Don't Get Ripped Off by "German Real Property Online Auctions" The conveyancing process in Germany is very different from buying property in the United Kingdom or the USA. In Germany, as in France and other civil law jurisdictions, every property transaction must go through a civil law notary, who is a quasi court official and who must ensure that the rights and interests of both parties to the transaction are being protected. In other words:…
Bernhard Schmeilzl
October 14, 2019
European ProbateGerman ProbateGerman Succession & Inheritance LawInternational Probate

German Elder Law Experts – Since 2003

GrafLegal focuses on International Probate, Estate Planning and Elder Law Overseas probate law expert Bernhard Schmeilzl, Esq. has 20 years of experience dealing with international estate matters between the USA and Europe. He runs the leading blogs www.internationalprobatelaw.com for American families with assets in Europe and www.GermanCivilProcedure.com which both provide practical information on estate planning, on how to obtain foreign probate, on how to draft wills which are valid in multiple jurisdictions and -- if it comes…
Bernhard Schmeilzl
August 28, 2019
Austrian Inheritance LawAustrian ProbateGerman ProbateGerman Succession & Inheritance LawWills and Succession Planning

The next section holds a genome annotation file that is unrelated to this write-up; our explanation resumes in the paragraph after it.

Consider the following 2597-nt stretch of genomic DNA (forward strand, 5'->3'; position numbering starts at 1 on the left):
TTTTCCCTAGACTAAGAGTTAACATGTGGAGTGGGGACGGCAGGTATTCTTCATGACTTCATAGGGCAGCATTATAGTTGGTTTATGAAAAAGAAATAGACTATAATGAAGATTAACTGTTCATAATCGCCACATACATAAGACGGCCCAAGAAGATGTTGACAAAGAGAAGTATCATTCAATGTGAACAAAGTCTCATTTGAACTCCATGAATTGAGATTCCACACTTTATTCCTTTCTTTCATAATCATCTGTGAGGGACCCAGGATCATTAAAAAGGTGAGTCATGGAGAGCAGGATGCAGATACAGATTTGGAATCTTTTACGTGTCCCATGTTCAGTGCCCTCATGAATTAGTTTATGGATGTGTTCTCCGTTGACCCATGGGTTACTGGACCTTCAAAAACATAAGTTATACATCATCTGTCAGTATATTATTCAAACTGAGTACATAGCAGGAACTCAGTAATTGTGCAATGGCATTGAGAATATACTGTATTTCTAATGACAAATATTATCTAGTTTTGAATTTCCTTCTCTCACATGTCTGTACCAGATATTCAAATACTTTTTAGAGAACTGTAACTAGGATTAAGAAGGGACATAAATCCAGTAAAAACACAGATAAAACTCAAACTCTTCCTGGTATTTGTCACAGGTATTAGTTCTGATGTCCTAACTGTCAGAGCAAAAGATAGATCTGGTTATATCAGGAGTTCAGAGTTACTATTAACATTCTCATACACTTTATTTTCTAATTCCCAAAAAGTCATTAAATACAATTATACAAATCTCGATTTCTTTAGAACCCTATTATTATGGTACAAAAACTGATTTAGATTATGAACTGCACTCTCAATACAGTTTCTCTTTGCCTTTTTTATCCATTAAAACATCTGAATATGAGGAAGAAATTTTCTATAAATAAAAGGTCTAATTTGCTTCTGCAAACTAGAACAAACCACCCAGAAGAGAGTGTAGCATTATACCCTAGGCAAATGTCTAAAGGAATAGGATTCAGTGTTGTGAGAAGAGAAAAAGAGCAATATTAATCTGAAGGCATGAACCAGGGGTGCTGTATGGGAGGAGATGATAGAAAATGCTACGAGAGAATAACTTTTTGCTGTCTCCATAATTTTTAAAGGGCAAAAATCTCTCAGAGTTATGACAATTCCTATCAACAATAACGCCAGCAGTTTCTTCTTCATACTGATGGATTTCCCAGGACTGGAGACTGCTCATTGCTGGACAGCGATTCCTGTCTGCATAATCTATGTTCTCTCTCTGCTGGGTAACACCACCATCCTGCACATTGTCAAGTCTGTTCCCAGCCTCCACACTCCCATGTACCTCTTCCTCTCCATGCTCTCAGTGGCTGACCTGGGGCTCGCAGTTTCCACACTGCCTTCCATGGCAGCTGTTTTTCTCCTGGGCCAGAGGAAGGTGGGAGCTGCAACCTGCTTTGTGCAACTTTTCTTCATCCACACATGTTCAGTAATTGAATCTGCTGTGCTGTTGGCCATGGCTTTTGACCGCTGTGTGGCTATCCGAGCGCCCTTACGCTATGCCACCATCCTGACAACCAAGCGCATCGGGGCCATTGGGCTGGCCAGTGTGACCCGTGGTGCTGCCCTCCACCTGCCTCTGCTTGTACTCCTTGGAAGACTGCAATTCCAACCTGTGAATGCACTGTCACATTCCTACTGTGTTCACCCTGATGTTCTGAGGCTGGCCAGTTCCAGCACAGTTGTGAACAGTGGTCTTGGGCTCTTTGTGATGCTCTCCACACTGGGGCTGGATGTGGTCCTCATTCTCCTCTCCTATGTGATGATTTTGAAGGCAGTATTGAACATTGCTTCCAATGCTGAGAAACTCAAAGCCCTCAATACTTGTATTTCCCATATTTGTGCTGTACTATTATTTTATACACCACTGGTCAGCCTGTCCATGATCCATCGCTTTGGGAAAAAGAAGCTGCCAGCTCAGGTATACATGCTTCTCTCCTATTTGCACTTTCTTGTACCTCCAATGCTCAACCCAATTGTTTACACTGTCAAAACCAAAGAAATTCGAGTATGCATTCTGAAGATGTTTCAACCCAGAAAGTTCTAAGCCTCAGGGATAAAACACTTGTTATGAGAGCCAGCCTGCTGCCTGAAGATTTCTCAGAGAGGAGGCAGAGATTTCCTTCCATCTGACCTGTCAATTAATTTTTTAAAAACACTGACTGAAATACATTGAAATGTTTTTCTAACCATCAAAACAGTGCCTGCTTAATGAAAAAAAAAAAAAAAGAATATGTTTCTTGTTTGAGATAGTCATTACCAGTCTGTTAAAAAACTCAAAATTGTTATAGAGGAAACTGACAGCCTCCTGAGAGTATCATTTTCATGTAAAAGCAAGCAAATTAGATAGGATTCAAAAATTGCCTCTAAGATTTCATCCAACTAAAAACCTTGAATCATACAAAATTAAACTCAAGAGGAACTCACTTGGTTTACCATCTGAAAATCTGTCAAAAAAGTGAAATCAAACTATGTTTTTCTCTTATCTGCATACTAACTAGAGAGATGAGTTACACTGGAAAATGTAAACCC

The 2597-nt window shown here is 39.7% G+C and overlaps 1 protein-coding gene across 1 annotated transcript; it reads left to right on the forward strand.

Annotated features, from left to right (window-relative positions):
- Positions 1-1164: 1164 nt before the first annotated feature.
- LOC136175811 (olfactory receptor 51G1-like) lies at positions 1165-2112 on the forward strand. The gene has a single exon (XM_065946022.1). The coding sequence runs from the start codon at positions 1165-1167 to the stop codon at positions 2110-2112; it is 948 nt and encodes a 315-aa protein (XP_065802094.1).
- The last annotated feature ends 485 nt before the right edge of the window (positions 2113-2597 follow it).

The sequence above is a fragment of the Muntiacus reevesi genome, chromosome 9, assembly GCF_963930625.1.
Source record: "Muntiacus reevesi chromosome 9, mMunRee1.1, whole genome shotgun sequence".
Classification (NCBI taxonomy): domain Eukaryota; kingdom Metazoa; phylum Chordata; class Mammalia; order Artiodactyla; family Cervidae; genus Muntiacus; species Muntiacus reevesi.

Overseas Inheritance? See My Answers to FAQs on Probate in Germany and England

Watch this Video by Cross Border Probate Expert Bernhard Schmeilzl, Esq. Overseas probate law expert Bernhard Schmeilzl has 20 years of experience dealing with international estate matters between the USA and Europe. He runs the leading blogs www.internationalprobatelaw.com and www.crosschannellawyers.com which provide practical information on how to obtain foreign probate and how to win contentious probate litigation in Europe. In this video, Bernhard answers the 24 questions on German and British probate that are most…
Bernhard Schmeilzl
August 27, 2019
Austrian Inheritance LawAustrian ProbateGerman ProbateGerman Succession & Inheritance LawInternational Probate

International Probate Law – German Lawyers for Americans with Assets in Europe

Specialist Lawyers for the Administrations of Estates in Germany, Austria, Switzerland and England American families with assets in central European countries will find all they need to know about estate planning, creating living wills in Europe, probate proceedings and inheritance tax (also called estate tax or death tax) on the website InternationalProbateLaw.com, provided by the international probate law experts of Graf Legal LLP, a firm that specialises in German-American law since 2003. Many U.S. families…
Bernhard Schmeilzl
July 30, 2019
German LawLitigation in Germany

So much for Legal Tech in Germany

German Supreme Court rules that German lawyers must keep a docketing system (deadline planner) in paper form at all times A central professional task and duty of any lawyer is to diligently calculate, monitor and adhere to all relevant deadlines (which in German are called "Fristen"), be it court dates to submit briefs, limitation periods or other deadlines. In order to prove that a document has been sent out in time, paralegals in German law…
Bernhard Schmeilzl
June 4, 2019